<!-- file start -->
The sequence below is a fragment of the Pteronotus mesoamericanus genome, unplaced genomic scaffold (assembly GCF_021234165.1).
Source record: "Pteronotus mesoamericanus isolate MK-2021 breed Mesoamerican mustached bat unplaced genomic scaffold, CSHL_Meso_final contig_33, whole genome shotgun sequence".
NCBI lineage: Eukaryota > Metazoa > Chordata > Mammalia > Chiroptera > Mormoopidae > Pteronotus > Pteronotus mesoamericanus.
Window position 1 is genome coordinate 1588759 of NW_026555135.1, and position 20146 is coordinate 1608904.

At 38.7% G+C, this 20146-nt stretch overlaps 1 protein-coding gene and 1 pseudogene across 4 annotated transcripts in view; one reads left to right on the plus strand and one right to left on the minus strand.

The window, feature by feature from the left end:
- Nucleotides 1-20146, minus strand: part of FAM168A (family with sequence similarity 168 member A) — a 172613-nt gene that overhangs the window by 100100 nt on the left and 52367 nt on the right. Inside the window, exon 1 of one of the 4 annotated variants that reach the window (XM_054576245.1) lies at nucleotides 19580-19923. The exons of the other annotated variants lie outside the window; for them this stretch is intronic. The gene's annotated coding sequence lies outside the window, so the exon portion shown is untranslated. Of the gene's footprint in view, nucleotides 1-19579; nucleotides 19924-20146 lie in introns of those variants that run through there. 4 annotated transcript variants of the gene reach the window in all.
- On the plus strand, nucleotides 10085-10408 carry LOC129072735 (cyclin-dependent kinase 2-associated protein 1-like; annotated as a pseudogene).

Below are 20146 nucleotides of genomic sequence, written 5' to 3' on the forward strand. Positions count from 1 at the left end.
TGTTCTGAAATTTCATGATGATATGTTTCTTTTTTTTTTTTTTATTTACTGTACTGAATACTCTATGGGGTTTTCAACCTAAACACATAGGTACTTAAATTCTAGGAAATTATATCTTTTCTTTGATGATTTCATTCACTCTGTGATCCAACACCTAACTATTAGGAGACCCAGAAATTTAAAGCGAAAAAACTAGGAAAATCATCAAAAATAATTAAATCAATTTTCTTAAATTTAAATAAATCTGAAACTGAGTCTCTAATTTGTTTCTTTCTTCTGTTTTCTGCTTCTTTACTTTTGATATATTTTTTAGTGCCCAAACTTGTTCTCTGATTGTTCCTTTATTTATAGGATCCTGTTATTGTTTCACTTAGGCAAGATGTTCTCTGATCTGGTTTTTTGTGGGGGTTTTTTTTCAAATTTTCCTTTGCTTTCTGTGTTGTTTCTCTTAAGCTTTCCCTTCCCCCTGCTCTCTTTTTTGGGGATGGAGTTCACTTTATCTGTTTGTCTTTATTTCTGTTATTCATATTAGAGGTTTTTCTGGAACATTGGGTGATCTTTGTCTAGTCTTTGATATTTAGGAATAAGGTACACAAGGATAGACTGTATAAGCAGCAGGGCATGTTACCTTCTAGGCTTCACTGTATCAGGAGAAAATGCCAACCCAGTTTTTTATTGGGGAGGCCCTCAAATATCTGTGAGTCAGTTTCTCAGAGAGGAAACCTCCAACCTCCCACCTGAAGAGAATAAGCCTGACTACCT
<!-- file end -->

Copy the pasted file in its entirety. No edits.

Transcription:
The sequence below is a fragment of the Pteronotus mesoamericanus genome, unplaced genomic scaffold (assembly GCF_021234165.1).
Source record: "Pteronotus mesoamericanus isolate MK-2021 breed Mesoamerican mustached bat unplaced genomic scaffold, CSHL_Meso_final contig_33, whole genome shotgun sequence".
NCBI lineage: Eukaryota > Metazoa > Chordata > Mammalia > Chiroptera > Mormoopidae > Pteronotus > Pteronotus mesoamericanus.
Window position 1 is genome coordinate 1588759 of NW_026555135.1, and position 20146 is coordinate 1608904.

At 38.7% G+C, this 20146-nt stretch overlaps 1 protein-coding gene and 1 pseudogene across 4 annotated transcripts in view; one reads left to right on the plus strand and one right to left on the minus strand.

The window, feature by feature from the left end:
- Nucleotides 1-20146, minus strand: part of FAM168A (family with sequence similarity 168 member A) — a 172613-nt gene that overhangs the window by 100100 nt on the left and 52367 nt on the right. Inside the window, exon 1 of one of the 4 annotated variants that reach the window (XM_054576245.1) lies at nucleotides 19580-19923. The exons of the other annotated variants lie outside the window; for them this stretch is intronic. The gene's annotated coding sequence lies outside the window, so the exon portion shown is untranslated. Of the gene's footprint in view, nucleotides 1-19579; nucleotides 19924-20146 lie in introns of those variants that run through there. 4 annotated transcript variants of the gene reach the window in all.
- On the plus strand, nucleotides 10085-10408 carry LOC129072735 (cyclin-dependent kinase 2-associated protein 1-like; annotated as a pseudogene).

Below are 20146 nucleotides of genomic sequence, written 5' to 3' on the forward strand. Positions count from 1 at the left end.
TGTTCTGAAATTTCATGATGATATGTTTCTTTTTTTTTTTTTTATTTACTGTACTGAATACTCTATGGGGTTTTCAACCTAAACACATAGGTACTTAAATTCTAGGAAATTATATCTTTTCTTTGATGATTTCATTCACTCTGTGATCCAACACCTAACTATTAGGAGACCCAGAAATTTAAAGCGAAAAAACTAGGAAAATCATCAAAAATAATTAAATCAATTTTCTTAAATTTAAATAAATCTGAAACTGAGTCTCTAATTTGTTTCTTTCTTCTGTTTTCTGCTTCTTTACTTTTGATATATTTTTTAGTGCCCAAACTTGTTCTCTGATTGTTCCTTTATTTATAGGATCCTGTTATTGTTTCACTTAGGCAAGATGTTCTCTGATCTGGTTTTTTGTGGGGGTTTTTTTTCAAATTTTCCTTTGCTTTCTGTGTTGTTTCTCTTAAGCTTTCCCTTCCCCCTGCTCTCTTTTTTGGGGATGGAGTTCACTTTATCTGTTTGTCTTTATTTCTGTTATTCATATTAGAGGTTTTTCTGGAACATTGGGTGATCTTTGTCTAGTCTTTGATATTTAGGAATAAGGTACACAAGGATAGACTGTATAAGCAGCAGGGCATGTTACCTTCTAGGCTTCACTGTATCAGGAGAAAATGCCAACCCAGTTTTTTATTGGGGAGGCCCTCAAATATCTGTGAGTCAGTTTCTCAGAGAGGAAACCTCCAACCTCCCACCTGAAGAGAATAAGCCTGACTACCT